Capitalist Showers, Economics Showers, and using less water.

I saw my friend Kitzzy’s tweet about navy showers a while ago, and I’ve been trying them out. No, “navy shower” isn’t what you might think.

Basically, it’s a braindead-simple way to reduce water and electricity/gas usage, with no inconvenience to you. Plus, I always seem to take quicker showers, which means I can clear out another blog or two from my RSS feeds.

Before I go off from this, I wanted to share a trick, if you’re interested in trying this out.

Pro tip: I recommend not shutting off the water completely. I find it is useful to wash soap off of your hand when you want to go turn the handle — very slippery otherwise. The Navy probably has foot-activated water valves.

Anyways, this navy shower concept got me thinking about minimizing consumption and efficiently using resources. It’s an economics issue — how do I get the most use/value out of a fixed amount of resources? From here, I started thinking about business.

It should be no surprise that businesses want to minimize use of resources. The less they have to spend on getting raw materials, the more those resources can be applied to other things, like salaries, and stock dividends. It’s even more aggressive in small businesses with slim margins, where becoming more efficient can mean the ability to hire more employees and grow, or purchase better equipment.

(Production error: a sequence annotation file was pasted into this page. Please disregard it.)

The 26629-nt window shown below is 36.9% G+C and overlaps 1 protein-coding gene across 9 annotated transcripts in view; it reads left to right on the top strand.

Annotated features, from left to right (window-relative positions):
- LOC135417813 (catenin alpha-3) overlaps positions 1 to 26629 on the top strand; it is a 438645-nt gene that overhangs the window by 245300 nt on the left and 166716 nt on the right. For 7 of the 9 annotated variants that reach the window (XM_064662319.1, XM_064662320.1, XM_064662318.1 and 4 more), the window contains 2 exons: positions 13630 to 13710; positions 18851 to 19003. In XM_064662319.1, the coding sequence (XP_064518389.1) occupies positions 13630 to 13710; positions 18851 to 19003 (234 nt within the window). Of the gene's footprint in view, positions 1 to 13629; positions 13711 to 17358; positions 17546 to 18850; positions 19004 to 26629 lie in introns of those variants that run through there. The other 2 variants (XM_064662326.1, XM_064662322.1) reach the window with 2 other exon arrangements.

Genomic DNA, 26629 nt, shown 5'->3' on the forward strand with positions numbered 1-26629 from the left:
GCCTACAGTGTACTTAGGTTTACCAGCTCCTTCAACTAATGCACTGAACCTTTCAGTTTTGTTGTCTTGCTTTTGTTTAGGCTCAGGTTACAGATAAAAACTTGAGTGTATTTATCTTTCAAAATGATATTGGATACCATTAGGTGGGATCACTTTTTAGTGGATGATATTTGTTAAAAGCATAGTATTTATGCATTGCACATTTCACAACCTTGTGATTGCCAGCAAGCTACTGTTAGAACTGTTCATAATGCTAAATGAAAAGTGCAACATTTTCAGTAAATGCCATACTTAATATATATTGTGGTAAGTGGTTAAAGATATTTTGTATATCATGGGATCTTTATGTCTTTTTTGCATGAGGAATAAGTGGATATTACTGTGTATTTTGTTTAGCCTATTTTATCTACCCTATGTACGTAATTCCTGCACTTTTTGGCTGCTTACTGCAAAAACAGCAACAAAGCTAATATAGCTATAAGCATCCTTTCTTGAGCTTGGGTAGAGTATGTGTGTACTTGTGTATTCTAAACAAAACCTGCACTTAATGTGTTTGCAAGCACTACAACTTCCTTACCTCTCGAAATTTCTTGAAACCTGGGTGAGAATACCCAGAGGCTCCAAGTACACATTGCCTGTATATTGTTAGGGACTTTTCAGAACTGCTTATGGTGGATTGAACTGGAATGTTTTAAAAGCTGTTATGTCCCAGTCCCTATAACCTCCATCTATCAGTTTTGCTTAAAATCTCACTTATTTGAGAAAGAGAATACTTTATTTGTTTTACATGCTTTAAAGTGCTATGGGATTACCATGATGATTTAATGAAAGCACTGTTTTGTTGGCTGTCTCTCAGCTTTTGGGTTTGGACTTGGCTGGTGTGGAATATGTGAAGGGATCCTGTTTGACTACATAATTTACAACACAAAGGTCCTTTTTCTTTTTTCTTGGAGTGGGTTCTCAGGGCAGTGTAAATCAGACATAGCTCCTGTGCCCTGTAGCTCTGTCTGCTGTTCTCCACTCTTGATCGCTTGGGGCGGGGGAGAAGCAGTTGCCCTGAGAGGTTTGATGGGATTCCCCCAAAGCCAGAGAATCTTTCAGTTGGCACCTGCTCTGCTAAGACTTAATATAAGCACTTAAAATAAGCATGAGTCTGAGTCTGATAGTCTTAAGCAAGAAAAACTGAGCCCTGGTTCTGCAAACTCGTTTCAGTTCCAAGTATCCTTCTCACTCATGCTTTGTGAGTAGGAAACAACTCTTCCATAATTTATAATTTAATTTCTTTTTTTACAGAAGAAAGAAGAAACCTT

And this is where capitalism and the eco-movement intersect. Going with the “saving water” idea; let’s say you’re a business that makes Gadgets, and it takes 1000 gallons of water to make a Gadget. If you figure out how to make a Gadget with 600 gallons of water, you’ve already got a savings on your hands. One of your costs has been cut by 40%. Hooray! Fire up the yacht!

This is how businesses have worked for a very long time. “Efficient use of resources” should be a mantra in every group. But now with the eco-movement, companies are doubly-motivated to use resources more efficiently. Because now, when they become more efficient, they can advertise their “greenness” and get a PR boost on top of their new found financial savings. Some of them even charge more for their new “green” product, giving them a bigger return on the investment.

So that’s it. Your daily dose of economics and business. Of course, if you still want to do more to reduce your use of resources, try navy showering with a friend.